General in Dubai, United Arab Emirates
on August 30.[17]


The film was released with the tagline

"Bayan o Sarili" (Tagalog, "Nation or
Self?"), a tagline later used by fans on
social media to criticize theaters who
had pulled the film out in favor of
mainstream films.[17][32]

Much of the public interest in the film

came from word of mouth and social

By September 19, the film's official trailer

posted on YouTube has garnered over 1
million views.

Theatrical release

The film's general release in the

Philippines nationwide began on
September 9, 2015.[17][33]

After initially opening in about 100

theaters, Heneral Luna was pulled out in
many theaters entering its second week,
mostly to make way for the Hollywood
and mainstream films that were
scheduled to open. Down to around 40
cinemas, fans of the film rallied on social
media and appealed to theater owners -
especially the SM, Ayala and Robinsons
cinema chains - to provide more venues
for the film.[32]

On the opening of its second week, the

film was shown to 79 theaters in the
Philippines and then was increased to 94
by the weekends due to the increase of
popularity. Word of mouth, critical
acclaim, and social media coverage
boosted the film's popularity, resulting in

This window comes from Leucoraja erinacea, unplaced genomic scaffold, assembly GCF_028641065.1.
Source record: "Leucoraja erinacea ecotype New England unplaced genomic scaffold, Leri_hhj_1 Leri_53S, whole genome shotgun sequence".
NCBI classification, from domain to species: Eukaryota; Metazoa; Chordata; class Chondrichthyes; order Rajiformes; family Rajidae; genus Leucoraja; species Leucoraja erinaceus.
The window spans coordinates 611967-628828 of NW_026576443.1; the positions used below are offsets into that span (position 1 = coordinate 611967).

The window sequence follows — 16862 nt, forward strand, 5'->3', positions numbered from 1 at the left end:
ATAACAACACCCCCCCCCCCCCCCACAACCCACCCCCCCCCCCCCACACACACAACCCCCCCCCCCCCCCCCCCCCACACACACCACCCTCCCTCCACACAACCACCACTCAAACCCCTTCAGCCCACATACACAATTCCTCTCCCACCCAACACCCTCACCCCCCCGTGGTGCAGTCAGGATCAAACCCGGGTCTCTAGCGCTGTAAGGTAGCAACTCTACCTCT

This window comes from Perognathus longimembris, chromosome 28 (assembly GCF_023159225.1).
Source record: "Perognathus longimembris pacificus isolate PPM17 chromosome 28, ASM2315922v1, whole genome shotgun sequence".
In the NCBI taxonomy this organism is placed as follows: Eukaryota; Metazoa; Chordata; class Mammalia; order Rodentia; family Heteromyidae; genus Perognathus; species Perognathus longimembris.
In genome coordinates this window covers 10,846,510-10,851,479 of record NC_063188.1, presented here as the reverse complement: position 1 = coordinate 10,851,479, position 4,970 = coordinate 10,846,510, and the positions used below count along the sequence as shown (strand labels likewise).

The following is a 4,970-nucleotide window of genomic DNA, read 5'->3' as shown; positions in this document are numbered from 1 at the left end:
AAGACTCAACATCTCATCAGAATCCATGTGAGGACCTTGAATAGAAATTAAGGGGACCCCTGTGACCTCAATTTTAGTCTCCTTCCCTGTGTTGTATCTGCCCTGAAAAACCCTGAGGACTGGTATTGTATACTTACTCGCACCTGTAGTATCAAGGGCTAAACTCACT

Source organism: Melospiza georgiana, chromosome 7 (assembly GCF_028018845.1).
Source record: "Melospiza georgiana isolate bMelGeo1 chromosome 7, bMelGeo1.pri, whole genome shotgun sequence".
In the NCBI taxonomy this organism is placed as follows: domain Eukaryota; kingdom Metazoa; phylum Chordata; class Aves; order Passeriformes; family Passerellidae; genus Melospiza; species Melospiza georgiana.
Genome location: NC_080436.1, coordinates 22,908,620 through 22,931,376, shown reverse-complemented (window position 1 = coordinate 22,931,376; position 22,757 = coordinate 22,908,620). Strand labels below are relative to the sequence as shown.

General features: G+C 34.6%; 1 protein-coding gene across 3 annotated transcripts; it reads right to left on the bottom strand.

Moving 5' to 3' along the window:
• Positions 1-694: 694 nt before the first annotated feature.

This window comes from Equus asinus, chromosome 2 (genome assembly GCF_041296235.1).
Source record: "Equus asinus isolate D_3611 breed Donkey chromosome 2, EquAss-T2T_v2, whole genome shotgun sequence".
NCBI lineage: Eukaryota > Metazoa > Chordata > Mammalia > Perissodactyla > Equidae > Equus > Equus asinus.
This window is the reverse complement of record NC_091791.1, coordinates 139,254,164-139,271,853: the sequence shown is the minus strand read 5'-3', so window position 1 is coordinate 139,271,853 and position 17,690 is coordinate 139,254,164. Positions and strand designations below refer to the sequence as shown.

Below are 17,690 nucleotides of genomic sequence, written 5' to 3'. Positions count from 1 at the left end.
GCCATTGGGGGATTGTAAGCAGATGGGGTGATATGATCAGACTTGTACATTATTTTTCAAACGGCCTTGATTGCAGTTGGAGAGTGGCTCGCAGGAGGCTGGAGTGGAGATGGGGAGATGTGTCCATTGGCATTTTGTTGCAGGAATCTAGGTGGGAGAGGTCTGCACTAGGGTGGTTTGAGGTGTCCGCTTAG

sold-out theaters nationwide - prompting
cinema owners to show it again in their

Box office
Since its theatrical release on September
9, 2015, Heneral Luna has made ₱180 in
million gross sales at the box office - only
₱20 million short of the ₱200 million it
needs to be able to break even at the box
office, after cinemas' cut in ticket sales
have been considered. On September 29,
2015, it passed the ₱160 million mark to
become the highest grossing Filipino
historical film of all time.[7]

As an independent film, Heneral Luna had

a limited marketing budget, resulting in
relatively low sales in its first week - ₱15
million from September 9 to 15, 2015.[8]

Due to positive word of mouth, ticket

sales surged on Heneral Luna's second
release week, earning ₱44 million from
September 16 to 22.[8] despite the
reduction in the number of theaters
showing the film early in that week.[32]
The distributor of the film, Joji Alonso,
noted that “the 1st day gross of the
second week is way higher than the 1st
day gross of the 1st week. And to think
the number of theaters was reduced by
more than half!”[32]

On the third week, when even

mainstream films normally see a drop in
box office sales, Heneral Luna's numbers
surged even higher, earning
₱104,010,219 from September 23 to
By the beginning of its fourth week, the
film was averaging gross box office sales
of about ₱8.5 million a day.[34]

Home media

A nationwide DVD release of Heneral

Luna was done by distributor
Magnavision, Inc. on December 18, 2015.
Over 7,000 DVD copies of the film were
sold in less than a month since its
release making it the best-selling DVD of
any Filipino historical film in the
Philippines. Among the bonus features of
the DVD are English subtitle, a music
video for the film's official theme song,
"Hanggang Wala Nang Bukas" by Ebe
Dancel, a making of - documentary, and a
short film entitled Illustrado Problems
directed by JP Habac, which featured the
illustrado characters from Heneral Luna
in a comedic light.[35] On June 11, 2016,